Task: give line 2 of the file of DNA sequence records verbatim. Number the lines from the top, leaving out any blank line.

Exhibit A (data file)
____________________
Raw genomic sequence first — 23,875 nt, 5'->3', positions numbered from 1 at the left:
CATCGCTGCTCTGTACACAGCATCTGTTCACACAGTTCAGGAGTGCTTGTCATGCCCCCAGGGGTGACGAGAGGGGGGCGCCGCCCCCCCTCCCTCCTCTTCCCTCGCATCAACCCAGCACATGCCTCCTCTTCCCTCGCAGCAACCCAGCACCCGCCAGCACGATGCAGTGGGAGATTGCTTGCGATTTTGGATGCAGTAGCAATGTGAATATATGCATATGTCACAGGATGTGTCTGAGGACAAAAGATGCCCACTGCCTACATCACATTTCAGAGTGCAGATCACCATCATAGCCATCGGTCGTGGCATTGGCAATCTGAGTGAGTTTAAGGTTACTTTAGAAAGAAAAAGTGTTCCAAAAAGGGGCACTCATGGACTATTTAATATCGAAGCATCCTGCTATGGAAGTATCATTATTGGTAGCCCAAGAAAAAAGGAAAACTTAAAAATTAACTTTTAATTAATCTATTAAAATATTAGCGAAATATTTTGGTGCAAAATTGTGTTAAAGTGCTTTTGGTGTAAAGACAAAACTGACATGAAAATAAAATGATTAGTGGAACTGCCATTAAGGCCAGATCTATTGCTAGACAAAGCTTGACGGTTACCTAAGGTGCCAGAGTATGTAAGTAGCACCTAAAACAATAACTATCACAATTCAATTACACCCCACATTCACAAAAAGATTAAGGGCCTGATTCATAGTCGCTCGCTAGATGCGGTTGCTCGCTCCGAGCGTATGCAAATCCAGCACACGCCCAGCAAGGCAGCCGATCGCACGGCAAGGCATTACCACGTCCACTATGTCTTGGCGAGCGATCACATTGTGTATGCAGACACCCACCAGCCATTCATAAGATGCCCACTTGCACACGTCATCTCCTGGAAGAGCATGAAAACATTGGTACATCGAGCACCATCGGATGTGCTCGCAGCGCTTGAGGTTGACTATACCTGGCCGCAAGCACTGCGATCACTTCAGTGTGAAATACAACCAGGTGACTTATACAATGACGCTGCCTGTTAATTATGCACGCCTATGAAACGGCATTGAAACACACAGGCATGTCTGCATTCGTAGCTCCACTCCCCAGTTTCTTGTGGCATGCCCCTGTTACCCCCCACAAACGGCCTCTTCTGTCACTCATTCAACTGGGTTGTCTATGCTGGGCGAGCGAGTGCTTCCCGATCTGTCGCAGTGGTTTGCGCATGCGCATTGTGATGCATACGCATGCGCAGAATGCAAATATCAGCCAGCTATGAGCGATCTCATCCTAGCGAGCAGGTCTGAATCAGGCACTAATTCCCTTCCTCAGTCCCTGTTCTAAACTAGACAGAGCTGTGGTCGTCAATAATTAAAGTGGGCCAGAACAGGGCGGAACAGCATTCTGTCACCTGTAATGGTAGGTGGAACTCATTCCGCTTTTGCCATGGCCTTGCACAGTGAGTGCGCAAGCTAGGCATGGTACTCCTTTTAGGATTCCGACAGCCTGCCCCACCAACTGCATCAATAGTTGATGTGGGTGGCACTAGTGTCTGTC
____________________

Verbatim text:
CATCGCTGCTCTGTACACAGCATCTGTTCACACAGTTCAGGAGTGCTTGTCATGCCCCCAGGGGTGACGAGAGGGGGGCGCCGCCCCCCCTCCCTCCTCTTCCCTCGCATCAACCCAGCACATGCCTCCTCTTCCCTCGCAGCAACCCAGCACCCGCCAGCACGATGCAGTGGGAGATTGCTTGCGATTTTGGATGCAGTAGCAATGTGAATATATGCATATGTCACAGGATGTGTCTGAGGACAAAAGATGCCCACTGCCTACATCACATTTCAGAGTGCAGATCACCATCATAGCCATCGGTCGTGGCATTGGCAATCTGAGTGAGTTTAAGGTTACTTTAGAAAGAAAAAGTGTTCCAAAAAGGGGCACTCATGGACTATTTAATATCGAAGCATCCTGCTATGGAAGTATCATTATTGGTAGCCCAAGAAAAAAGGAAAACTTAAAAATTAACTTTTAATTAATCTATTAAAATATTAGCGAAATATTTTGGTGCAAAATTGTGTTAAAGTGCTTTTGGTGTAAAGACAAAACTGACATGAAAATAAAATGATTAGTGGAACTGCCATTAAGGCCAGATCTATTGCTAGACAAAGCTTGACGGTTACCTAAGGTGCCAGAGTATGTAAGTAGCACCTAAAACAATAACTATCACAATTCAATTACACCCCACATTCACAAAAAGATTAAGGGCCTGATTCATAGTCGCTCGCTAGATGCGGTTGCTCGCTCCGAGCGTATGCAAATCCAGCACACGCCCAGCAAGGCAGCCGATCGCACGGCAAGGCATTACCACGTCCACTATGTCTTGGCGAGCGATCACATTGTGTATGCAGACACCCACCAGCCATTCATAAGATGCCCACTTGCACACGTCATCTCCTGGAAGAGCATGAAAACATTGGTACATCGAGCACCATCGGATGTGCTCGCAGCGCTTGAGGTTGACTATACCTGGCCGCAAGCACTGCGATCACTTCAGTGTGAAATACAACCAGGTGACTTATACAATGACGCTGCCTGTTAATTATGCACGCCTATGAAACGGCATTGAAACACACAGGCATGTCTGCATTCGTAGCTCCACTCCCCAGTTTCTTGTGGCATGCCCCTGTTACCCCCCACAAACGGCCTCTTCTGTCACTCATTCAACTGGGTTGTCTATGCTGGGCGAGCGAGTGCTTCCCGATCTGTCGCAGTGGTTTGCGCATGCGCATTGTGATGCATACGCATGCGCAGAATGCAAATATCAGCCAGCTATGAGCGATCTCATCCTAGCGAGCAGGTCTGAATCAGGCACTAATTCCCTTCCTCAGTCCCTGTTCTAAACTAGACAGAGCTGTGGTCGTCAATAATTAAAGTGGGCCAGAACAGGGCGGAACAGCATTCTGTCACCTGTAATGGTAGGTGGAACTCATTCCGCTTTTGCCATGGCCTTGCACAGTGAGTGCGCAAGCTAGGCATGGTACTCCTTTTAGGATTCCGACAGCCTGCCCCACCAACTGCATCAATAGTTGATGTGGGTGGCACTAGTGTCTGTC